The GPU can access almost the whole 8GB of RAM, minus a couple hundred MB reserved for the Linux kernel.
You could use atomic operations, like atomicAdd() and others, to have all threads access the same memory with deterministic results.
Please see CUDA Memory Fence functions for synchronizing access between threads and blocks.
i check the link you sent ,but it tell about read-modify-write atomic operation about one RAM address, it seems work in serial way. but my case is multi-thread(in one block) read one same RAM read(but modify or write the different RAM address. this is different.),so in my case, it works in serial way? or in Synchronous way?
There are a maximum of 1024 threads per block, and practically unlimited blocks per grid (2^31-1 in X dimensions and 65,535 in Y/Z dimension).
See this Compute Capability table for more data on the number of threads.
The atomic operations operate on one RAM address. The memory fences like __threadfence() do not operate on memory directly, but provide syncronization primitives. See also __syncthreads() from the Cooperative Groups API which provides block-level syncronization.
You can have each CUDA thread read the same constant RAM (which will be cached), and then write to different RAM addresses (without requiring synchronization). For example, if you were manipulating an image by a scalar value, and you had each thread read the scalar before applying it to each thread’s individual pixel. You may also be interested to read about constant memory which may offer improved performance and caching in this case.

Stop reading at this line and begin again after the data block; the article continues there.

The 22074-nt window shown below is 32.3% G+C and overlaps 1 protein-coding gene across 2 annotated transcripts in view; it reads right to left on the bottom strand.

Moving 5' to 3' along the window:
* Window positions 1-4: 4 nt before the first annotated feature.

Reading memory will be in “semi-parallel” because there is a few caches between the RAM and the GPU.
If many cores read the same address, the cache will make it much faster than if you read it directly from DRAM (which would have to be fully serialized.)
This is similar to how many fragments can read from the same small texture at the same time when the GPU does rendering – it’s a common occurrence, and seems to be reasonably well optimized on NVIDIA hardware.
If you look at the NVIDIA hardware block diagrams for their GPU architectures, you will see more than one cache block between shared main DRAM and the actual execution units, and different shader/compute blocks separate out different little caches.